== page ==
George Halas Enshrinement speech
George Halas Enshrinement Speech 1963
Presenter: David L. Lawrence
Mr. Chairman, and distinguished guests, heroes and friends of football, as a long time National League Football fan it is with great pride that I take part in honoring George Halas who enters Pro Football’s Hall of Fame portholes, a player coach, founder. This finest of all football lives here on the Illinois varsity, a half century ago. Left-end George Halas went on to Great Lakes to play on the historic 1919 Rose Bowl winner. He then organized the Staley Factory team in Decatur Illinois and entered it in the league he helped to organize. The league, the Bears, and George Halas have been here ever since. The factory team became the Chicago Bears, their principal product: Championships, 7 World Titles, twelve Western Division titles, two teams were unbeaten, untied, twice they won eighteen in a row, but not alone as a maker of mighty teams. George Halas has been one of Pro Football’s most dominant enduring forces, he has been the architect. So welcome to the Hall of Fame George Halas. It’s your player, coach, founder, come as you wish; we hail you as them all.
Thank you Governor Lawrence. Ladies and gentlemen. A few weeks ago a few of our grandchildren visited the Bears training camp and I was talking to them about this trip to Canton to participate in the Dedication of Pro Football’s Hall of Fame. Somehow the conversation got around to an earlier trip that I made to Canton some 43 years ago when we met in Ralph Hay' showroom-automobile showroom and founded the National Football League. I told them some of the informal aspects of that meeting and among them being that there was a lack of chairs and also that we had to sit on the running board of the car. That prompted my nine-year-old grandson to say what is a running board Grandpa? I would say the problem of answering that difficult question when my fourteen-year-old grandson said running boards are those things that you see on those funny old cars in that television series known as the “Untouchables".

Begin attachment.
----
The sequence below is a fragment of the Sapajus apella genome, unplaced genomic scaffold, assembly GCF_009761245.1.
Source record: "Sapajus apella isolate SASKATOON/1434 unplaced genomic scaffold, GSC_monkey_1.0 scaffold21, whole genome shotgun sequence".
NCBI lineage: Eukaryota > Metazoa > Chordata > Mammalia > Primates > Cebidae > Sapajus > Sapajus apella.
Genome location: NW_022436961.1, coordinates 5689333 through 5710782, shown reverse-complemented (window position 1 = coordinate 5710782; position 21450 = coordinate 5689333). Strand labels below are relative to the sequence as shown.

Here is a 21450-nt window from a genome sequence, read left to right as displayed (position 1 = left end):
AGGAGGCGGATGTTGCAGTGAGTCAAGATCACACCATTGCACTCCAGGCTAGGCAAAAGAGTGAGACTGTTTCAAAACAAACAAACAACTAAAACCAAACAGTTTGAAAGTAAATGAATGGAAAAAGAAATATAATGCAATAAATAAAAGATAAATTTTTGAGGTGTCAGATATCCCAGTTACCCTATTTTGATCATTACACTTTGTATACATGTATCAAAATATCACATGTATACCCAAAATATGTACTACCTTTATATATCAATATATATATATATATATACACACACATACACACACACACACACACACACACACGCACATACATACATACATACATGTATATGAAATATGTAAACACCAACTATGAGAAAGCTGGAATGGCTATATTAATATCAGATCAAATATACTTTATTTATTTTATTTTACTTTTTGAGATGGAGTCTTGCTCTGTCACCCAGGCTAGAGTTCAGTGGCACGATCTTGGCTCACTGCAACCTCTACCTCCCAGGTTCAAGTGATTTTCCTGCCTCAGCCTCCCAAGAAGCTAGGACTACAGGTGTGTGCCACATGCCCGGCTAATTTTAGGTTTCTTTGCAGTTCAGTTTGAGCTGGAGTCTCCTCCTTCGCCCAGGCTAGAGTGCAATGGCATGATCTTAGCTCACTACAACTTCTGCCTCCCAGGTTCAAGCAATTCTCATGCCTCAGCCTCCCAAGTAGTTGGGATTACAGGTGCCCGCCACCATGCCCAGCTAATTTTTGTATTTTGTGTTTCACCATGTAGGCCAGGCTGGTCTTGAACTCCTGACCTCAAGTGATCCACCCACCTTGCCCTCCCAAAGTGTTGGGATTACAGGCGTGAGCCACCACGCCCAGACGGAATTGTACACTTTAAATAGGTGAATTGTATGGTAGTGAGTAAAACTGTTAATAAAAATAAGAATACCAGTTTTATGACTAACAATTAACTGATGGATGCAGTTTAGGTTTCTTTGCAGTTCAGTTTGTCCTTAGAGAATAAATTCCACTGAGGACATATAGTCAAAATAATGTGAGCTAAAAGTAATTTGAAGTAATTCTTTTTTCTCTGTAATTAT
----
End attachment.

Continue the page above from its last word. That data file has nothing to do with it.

That little incident demonstrated to me how things can change or disappear until a chance remark or a question - a child's question - stirs your memory. On my trip down here my memory was stirred back quite a few years when I think of the wonderful men who did so much to develop football in this area and through the country. Such fellas like the Nesser Brothers, Ralph Hay, Frank McNeil, Leo Lyons, Joe Carr of the Columbus Panhandles, who was president of the National Football League from 1921 to 1939 some 18 years and you may be sure that some of those years were pretty tough. They were the pioneers and this is the land were football set down its roots and here is the Hall of Fame were its history and traditions will be preserved and remembered. To all of you who have contributed so much to the realization of this Hall of Fame you people of Canton, Mr. Umstattd, and all the rest of you, let me say for all the Chicago Bears right from the original Staley’s in 1920 down to the 1963, just two heart felt words. Thank you.